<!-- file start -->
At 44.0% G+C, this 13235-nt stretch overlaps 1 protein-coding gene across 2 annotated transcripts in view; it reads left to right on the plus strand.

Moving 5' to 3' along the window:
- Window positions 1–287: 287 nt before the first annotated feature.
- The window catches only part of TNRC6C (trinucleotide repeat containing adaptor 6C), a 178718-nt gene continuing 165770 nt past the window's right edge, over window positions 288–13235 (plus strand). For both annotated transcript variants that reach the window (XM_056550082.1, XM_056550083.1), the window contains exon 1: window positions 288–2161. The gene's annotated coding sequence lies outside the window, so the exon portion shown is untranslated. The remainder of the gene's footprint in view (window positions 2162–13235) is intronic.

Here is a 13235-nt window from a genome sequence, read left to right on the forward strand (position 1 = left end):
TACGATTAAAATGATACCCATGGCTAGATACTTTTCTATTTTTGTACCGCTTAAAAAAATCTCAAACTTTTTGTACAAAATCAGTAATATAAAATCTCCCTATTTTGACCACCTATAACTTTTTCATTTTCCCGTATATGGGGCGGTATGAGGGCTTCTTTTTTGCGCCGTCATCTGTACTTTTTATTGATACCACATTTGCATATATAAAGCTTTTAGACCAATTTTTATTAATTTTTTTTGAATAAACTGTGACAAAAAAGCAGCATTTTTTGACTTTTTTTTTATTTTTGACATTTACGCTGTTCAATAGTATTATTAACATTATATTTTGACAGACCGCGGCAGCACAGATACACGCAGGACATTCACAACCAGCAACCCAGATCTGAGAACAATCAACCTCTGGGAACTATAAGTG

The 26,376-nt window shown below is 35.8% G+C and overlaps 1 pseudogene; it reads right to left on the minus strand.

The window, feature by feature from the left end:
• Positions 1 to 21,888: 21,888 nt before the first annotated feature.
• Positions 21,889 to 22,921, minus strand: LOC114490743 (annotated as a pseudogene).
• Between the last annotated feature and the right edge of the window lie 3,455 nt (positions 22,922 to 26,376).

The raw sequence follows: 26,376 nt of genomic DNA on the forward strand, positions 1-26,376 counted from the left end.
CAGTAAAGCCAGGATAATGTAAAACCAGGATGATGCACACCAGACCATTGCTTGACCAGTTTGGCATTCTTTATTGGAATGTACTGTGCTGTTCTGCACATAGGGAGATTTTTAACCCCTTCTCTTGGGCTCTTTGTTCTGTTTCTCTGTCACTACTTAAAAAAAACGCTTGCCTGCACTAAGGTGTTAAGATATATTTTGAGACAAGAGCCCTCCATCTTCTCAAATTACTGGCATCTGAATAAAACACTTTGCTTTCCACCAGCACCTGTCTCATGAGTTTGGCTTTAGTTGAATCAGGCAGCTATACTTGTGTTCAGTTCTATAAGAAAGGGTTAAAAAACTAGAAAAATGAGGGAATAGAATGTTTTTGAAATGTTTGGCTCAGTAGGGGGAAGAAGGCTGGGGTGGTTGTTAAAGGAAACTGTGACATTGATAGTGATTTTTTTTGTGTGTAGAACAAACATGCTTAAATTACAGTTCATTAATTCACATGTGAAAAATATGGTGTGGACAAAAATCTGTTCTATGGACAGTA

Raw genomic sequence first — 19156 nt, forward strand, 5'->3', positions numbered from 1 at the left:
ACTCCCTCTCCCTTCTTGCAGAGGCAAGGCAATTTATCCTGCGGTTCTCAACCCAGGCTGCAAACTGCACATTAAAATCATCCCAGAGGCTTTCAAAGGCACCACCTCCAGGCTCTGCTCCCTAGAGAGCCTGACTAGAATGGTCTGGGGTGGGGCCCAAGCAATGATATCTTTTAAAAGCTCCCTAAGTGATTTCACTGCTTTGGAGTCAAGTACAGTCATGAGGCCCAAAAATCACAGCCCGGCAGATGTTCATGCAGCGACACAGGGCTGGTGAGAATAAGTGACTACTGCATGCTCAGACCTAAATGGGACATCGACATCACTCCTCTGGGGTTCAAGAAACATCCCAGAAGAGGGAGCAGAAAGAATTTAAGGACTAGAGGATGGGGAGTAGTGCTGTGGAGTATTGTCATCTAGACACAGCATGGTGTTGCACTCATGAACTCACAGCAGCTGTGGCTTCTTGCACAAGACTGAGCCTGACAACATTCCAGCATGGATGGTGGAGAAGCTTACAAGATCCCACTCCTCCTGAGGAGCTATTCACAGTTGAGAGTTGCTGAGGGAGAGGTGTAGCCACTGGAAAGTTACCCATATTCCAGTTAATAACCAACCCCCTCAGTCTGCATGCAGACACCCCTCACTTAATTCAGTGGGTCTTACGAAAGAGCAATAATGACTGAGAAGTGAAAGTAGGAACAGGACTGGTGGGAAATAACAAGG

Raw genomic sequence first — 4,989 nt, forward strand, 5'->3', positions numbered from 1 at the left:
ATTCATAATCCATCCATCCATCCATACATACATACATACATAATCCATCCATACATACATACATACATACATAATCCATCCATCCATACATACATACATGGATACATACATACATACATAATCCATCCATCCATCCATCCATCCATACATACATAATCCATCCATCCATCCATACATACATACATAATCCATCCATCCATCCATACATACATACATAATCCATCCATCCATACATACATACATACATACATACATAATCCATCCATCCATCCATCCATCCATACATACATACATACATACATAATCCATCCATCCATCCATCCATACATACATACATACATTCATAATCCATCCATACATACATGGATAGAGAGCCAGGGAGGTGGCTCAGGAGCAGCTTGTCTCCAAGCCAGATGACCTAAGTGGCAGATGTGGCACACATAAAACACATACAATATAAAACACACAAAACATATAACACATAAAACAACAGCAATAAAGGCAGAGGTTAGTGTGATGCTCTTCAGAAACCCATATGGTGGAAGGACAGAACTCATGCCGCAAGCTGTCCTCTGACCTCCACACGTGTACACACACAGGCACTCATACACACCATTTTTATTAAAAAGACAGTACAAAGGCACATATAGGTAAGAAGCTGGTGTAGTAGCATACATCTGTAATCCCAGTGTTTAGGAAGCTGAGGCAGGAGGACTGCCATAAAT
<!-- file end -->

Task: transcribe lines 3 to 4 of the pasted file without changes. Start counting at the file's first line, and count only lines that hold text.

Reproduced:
- Window positions 1–287: 287 nt before the first annotated feature.
- The window catches only part of TNRC6C (trinucleotide repeat containing adaptor 6C), a 178718-nt gene continuing 165770 nt past the window's right edge, over window positions 288–13235 (plus strand). For both annotated transcript variants that reach the window (XM_056550082.1, XM_056550083.1), the window contains exon 1: window positions 288–2161. The gene's annotated coding sequence lies outside the window, so the exon portion shown is untranslated. The remainder of the gene's footprint in view (window positions 2162–13235) is intronic.